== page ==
Driven by social conscience

PDO aims to design and deliver projects that meet immediate social needs, are sustainable and offer the opportunity for the communities to help themselves

Engineer Mohammed Al Ghareebi, External Affairs & Communication Manager

As the leading exploration and production company in the Sultanate, Petroleum Development Oman (PDO) delivers the majority of the country’s crude oil production and natural gas supply, generating a significant portion of the revenue needed for the nation’s progess under the wise leadership of His Majesty Sultan Qaboos bin Said. Being the central engine of the economy gives the PDO the opportunity to act as an enabler for the development of Omani supply chains, employment, expertise and knowledge.

Says Mohammed al Ghareebi, external affairs & communication manager at PDO: “We are proud to have created more than 50,000 employment, training, redeployment and transfer opportunities for Omani jobseekers in both the oil and gas industry and other sectors since our National Objectives programme was launched in 2011. This year alone we aim to create 17,000 such opportunities, 19,000 in 2019 and 21,000 in 2020.”

PDO is an active supporter of, and participant in, the Tanfeedh programme on enhancing national economic diversification, and the company’s staff have made significant contributions to the energy, tourism, logistics, manufacturing and manpower labs. “We believe its approach, consisting of a comprehensive public consultation, identification of promising projects in a number of key sectors, and a dedicated follow-up unit is the right one,” says al Ghareebi.

He believes that the government has a crucial role as a facilitator, co-ordinator and supervisor to ensure a joined-up approach, so companies and organisations such as PDO, need to be ready to help incubate projects and businesses wherever possible and whenever called upon.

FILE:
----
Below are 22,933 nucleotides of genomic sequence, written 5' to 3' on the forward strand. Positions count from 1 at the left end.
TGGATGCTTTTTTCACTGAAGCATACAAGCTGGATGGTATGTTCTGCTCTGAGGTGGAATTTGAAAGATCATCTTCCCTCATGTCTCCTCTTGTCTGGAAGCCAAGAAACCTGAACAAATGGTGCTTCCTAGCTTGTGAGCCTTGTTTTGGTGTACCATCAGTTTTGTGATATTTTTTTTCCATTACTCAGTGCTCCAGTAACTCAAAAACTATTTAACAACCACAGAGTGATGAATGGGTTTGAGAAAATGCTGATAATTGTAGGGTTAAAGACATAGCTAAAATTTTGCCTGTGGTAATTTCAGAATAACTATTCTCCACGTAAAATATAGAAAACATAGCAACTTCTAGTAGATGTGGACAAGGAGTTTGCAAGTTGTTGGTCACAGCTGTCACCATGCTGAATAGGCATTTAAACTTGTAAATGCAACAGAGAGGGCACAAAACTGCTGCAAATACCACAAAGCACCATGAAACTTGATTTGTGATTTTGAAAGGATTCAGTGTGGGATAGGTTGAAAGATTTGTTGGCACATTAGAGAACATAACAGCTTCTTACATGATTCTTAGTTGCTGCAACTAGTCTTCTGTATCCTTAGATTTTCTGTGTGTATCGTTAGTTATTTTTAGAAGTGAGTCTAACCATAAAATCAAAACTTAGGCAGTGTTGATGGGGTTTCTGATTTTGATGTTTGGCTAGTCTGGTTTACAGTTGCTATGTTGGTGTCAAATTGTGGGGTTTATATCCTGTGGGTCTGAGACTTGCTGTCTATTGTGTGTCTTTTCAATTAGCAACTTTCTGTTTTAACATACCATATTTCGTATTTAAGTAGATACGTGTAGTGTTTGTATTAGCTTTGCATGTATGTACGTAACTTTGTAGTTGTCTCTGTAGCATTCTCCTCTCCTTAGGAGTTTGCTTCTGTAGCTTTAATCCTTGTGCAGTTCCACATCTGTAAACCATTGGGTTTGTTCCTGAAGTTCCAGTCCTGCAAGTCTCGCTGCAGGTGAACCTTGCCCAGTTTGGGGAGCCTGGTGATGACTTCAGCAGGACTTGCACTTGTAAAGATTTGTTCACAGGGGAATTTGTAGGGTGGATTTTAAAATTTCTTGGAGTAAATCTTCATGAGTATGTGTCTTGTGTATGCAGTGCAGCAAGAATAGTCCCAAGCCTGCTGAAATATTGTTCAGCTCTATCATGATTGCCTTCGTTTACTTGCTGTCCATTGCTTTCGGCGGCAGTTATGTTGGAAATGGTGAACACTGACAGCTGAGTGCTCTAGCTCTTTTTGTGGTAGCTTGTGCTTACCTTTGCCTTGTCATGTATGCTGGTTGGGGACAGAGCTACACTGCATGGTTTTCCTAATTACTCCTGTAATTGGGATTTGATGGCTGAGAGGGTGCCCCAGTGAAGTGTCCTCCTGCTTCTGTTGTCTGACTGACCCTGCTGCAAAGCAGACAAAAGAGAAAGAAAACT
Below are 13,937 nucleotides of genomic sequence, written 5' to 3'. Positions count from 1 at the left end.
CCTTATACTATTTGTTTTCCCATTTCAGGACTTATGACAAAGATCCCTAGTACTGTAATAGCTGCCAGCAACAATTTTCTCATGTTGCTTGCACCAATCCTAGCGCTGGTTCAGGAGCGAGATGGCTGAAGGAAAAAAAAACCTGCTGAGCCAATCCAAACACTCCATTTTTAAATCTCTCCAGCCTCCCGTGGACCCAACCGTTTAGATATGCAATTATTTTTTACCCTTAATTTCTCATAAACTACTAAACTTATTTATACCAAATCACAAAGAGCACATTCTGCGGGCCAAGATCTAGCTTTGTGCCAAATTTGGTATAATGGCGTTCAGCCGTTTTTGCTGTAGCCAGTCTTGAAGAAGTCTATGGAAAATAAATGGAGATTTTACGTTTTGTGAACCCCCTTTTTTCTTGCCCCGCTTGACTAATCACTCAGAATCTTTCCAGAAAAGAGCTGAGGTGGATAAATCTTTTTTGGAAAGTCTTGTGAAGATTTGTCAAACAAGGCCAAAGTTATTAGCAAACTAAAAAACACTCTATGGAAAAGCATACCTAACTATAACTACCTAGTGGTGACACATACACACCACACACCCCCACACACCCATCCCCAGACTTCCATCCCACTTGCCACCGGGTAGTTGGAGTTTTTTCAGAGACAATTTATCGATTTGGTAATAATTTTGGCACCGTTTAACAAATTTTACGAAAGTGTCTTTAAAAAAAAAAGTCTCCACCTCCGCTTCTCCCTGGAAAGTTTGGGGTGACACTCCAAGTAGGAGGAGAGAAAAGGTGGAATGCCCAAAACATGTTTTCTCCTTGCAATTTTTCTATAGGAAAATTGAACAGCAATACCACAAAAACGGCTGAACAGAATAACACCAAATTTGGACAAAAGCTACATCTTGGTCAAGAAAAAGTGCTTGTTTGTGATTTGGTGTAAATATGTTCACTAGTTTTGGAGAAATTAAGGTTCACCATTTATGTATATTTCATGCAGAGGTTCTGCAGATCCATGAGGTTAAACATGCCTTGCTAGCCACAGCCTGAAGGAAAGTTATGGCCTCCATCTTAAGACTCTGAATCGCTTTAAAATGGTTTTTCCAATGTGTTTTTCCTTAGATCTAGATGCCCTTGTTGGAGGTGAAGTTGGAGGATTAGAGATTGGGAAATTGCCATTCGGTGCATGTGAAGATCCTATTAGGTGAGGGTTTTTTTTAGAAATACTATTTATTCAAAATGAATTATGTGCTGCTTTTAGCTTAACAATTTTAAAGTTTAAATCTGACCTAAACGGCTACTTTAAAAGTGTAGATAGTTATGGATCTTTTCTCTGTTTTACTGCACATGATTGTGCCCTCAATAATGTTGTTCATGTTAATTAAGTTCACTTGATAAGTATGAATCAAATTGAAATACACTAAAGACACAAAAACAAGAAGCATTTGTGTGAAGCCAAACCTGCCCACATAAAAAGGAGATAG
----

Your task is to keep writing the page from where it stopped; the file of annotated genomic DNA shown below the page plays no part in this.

An increasingly significant area of PDO’s focus is energy and water management, energy conservation and renewable energy, where the company is looking for innovative solutions to a number of challenges which it needs to address in the current low oil price environment, but also to support the transition away from an over-reliance on fossil fuels.

“We believe there is real scope to make Oman a global hub of expertise in the field of “clean” energy given our climate and geographical position and are already working on key renewable energy projects, such as the giant Miraah solar complex with our partners GlassPoint Solar. There is a projected spend of $200bn regionally,” adds al Ghareebi. “Another potential growth area of Oman is tourism: our climate, our superb coastline and scenery, our welcoming people and our peaceful and safe environment are key pillars for transforming Oman into a world-class holiday and visitor destination.”

PDO has worked with both the aviation and hospitality sector on vocational training programmes for hundreds of young Omani jobseekers as well some sustainable tourism projects. The most recent was a project with the Ministry of Tourism to develop Al Hufq Geopark in Al Wusta, which includes Duqm Rock Garden and Al Wusta Wildlife Sanctuary. The company’s staff also regularly volunteer for beach clean-ups in their own time.

Social impact

PDO aims to design and deliver projects that meet immediate social needs (to ensure these are impactful and can make a difference) are sustainable and offer the opportunity for our communities to help themselves. “It is essential that our projects align with government strategies and plans since ministries, along with grassroots organisations and municipal authorities, are our main partners in their delivery and help to ensure their sustainability and social impact,” says al Ghareebi.

PDO’s three areas of focus in 2017 were learning and research, where the company sponsors school facilities and equipment, for example; community infrastructure development, such as the provision of clean water supplies and safe spaces; and health, safety and environment, such as the provision of healthcare facilities and equipment. PDO’s social investment goals are fully aligned with UN’s sustainable development goals.

Adds al Ghareebi: “We are also committed to energy management, and the empowerment of Omani youngsters and women. In this latter respect, our Banat Oman social enterprise has so far provided vocational training for hundreds of women from low-income backgrounds in skills such as tailoring, embroidery, dairy product manufacture and jewellery design. At least four sustainable SMEs have been born out of this programme and are thriving, with one even recently signing a major deal to supply cheese to Qatar.”